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El Salvador Virtual Jewish History Tour

By Jessica Alpert

It is believed that the first Jews to settle in El Salvador arrived from France in the mid- to late-19th century. During the Holocaust, El Salvador closed its doors to Jewish immigration from Nazi Europe, however it was the one of the first countries in the world to officially recognize the State of Israel in 1948. Today, the Jewish population of El Salvador stands at around 100, though many travelling Israelis have made its beaches a second home.

Beginning of a Community
World War II Years
Israel & El Salvador
Community Life Today
Jewish Contributions to Society

Beginning of a Community

It is believed that the El Salvador’s first Jewish immigrant, Alsatian-born Bernardo Haas, arrived in 1868 and later summoned his nephews Lazaro and Julian Dreyfus (relatives of Captain Alfred Dreyfus). Leon Liebes, the first documented German Jew arrived in the country in 1888. The same year, Liebes founded his business Casa Goldtree-Liebes which elicited the arrival of his nephew, Eugenio Liebes. At the end of the nineteenth century, Casa Benny and Armando Bloch was founded along with associates Jose Olkovich and Julio Oppenheimer. This firm was later considered one of the leading import/export houses in the country. Salvador Mugdan later came to the country in 1888, followed by his brothers Felix and Arturo. Mr. Mugdan eventually became one of the most significant spiritual leaders of the community.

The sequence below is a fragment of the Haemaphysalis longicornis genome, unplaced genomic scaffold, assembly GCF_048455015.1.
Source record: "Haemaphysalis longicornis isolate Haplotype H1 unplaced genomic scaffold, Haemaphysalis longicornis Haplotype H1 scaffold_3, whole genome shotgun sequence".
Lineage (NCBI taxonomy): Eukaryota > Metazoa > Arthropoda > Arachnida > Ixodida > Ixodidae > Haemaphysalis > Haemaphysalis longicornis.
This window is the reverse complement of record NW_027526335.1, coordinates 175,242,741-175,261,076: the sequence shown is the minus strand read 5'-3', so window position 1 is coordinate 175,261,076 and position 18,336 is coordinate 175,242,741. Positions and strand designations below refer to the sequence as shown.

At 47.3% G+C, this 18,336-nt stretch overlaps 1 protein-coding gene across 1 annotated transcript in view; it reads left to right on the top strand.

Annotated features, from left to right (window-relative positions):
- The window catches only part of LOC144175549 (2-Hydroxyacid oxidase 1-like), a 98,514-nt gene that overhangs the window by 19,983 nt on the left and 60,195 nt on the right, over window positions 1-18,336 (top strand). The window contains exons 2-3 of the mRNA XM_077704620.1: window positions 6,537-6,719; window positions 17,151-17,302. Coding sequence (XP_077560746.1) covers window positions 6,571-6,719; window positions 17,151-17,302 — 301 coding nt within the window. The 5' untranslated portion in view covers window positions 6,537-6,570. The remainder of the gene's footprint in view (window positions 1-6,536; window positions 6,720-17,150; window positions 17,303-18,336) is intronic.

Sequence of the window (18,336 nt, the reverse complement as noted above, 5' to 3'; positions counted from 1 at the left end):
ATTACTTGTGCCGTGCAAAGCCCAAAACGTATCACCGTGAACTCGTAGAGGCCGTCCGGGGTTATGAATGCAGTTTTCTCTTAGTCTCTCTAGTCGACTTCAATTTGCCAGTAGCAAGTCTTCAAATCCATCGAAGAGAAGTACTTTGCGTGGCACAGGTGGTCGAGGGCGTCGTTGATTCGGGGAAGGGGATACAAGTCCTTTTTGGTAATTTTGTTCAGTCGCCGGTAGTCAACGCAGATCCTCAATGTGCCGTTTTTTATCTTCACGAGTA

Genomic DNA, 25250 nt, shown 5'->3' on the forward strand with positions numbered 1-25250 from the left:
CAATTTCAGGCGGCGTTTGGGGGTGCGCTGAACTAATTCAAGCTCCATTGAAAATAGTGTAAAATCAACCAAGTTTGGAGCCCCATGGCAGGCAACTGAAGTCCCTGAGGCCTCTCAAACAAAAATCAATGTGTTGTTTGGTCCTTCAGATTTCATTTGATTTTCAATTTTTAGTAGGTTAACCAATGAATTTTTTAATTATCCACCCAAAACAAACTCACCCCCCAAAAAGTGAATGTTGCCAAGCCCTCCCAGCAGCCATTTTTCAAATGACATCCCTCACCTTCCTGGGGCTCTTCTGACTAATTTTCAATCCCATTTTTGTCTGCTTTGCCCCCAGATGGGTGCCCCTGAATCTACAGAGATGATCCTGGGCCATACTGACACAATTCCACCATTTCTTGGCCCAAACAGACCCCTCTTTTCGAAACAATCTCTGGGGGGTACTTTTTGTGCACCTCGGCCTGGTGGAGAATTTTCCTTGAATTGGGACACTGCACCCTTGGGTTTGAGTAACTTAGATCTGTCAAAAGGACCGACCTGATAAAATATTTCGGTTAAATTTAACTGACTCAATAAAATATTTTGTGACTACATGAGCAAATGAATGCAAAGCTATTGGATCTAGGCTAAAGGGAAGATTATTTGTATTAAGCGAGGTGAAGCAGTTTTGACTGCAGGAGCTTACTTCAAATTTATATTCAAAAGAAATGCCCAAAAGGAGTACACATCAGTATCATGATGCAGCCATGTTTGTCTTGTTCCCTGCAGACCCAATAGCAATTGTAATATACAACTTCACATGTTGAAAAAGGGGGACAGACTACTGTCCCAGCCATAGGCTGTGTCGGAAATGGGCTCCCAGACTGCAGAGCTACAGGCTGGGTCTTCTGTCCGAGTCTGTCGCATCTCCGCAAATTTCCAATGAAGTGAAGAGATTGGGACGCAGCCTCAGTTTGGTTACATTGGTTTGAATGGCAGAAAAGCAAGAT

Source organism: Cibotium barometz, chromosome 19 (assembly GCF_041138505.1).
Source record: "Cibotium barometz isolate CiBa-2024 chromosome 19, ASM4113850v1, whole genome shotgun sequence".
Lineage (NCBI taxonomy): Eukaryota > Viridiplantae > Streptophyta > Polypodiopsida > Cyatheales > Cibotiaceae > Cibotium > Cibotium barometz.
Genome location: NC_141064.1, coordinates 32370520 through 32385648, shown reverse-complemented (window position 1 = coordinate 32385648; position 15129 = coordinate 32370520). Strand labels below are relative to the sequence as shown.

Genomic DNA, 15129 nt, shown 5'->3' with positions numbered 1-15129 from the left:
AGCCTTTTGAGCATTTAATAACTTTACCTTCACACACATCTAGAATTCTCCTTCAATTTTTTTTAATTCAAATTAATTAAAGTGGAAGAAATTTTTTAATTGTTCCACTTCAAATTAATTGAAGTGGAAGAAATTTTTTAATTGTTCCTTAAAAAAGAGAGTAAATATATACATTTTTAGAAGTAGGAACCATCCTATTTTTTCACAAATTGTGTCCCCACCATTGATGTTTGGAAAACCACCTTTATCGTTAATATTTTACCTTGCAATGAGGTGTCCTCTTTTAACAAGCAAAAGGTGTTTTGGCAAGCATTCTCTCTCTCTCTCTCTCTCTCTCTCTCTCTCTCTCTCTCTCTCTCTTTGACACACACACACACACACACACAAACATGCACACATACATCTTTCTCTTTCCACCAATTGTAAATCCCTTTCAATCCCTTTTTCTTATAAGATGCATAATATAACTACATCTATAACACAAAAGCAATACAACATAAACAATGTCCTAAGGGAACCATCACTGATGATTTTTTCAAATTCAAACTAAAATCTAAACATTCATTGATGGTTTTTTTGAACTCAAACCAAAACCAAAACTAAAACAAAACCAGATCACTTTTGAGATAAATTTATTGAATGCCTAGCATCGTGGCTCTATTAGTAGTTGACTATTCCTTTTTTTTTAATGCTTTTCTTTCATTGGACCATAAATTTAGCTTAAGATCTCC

Of the few Sephardic families who arrived in El Salvador, one of the most notable included Herbert de Sola (who emigrated via Curacao). Other Sephardic families arrived from TurkeyEgypt, and Tunisia (via France). An important entrepreneur in the history of El Salvador, de Sola helped to found the first synagogue and became an invaluable member of the Jewish community, not to mention the Salvadoran business community. In 1909, Alfred Widawer, a virtuous and religious man, joined the community. His knowledge of Judaism allowed the small group of Jews to celebrate their first high holidays in El Salvador despite the lack of a rabbi

As became the custom of most Jewish entrepreneurs, firms such as Casa Goldtree-Liebes and Casa Haas invited young Jewish bachelors to join the ranks and settle in El Salvador. Other notable pre-World War II arrivals included Enrique Guttfreund, Enrique Weill, Jorge Salomón, Max Freund, Ernesto Reich, Toto Lasally, Jaime Gabay, Federico Bloch, Jose “Don Chepe” Baum, and Jorge Lewinsky.  

Max Freund, whose family hardware business continues to this day, arrived in 1913. He become the first president of the community in 1943 and sat on the board of directors with Herbert de Sola, Leon Liebes, Eugenio Liebes, Alfredo Widawer, and Benjamin Bloom. The first synagogue was founded in 1950, and the first rabbi and spiritual leader of the community was Alex Freund, who officiated at the community’s first bar mitzvah, Ernesto Freund, son of Max Freund.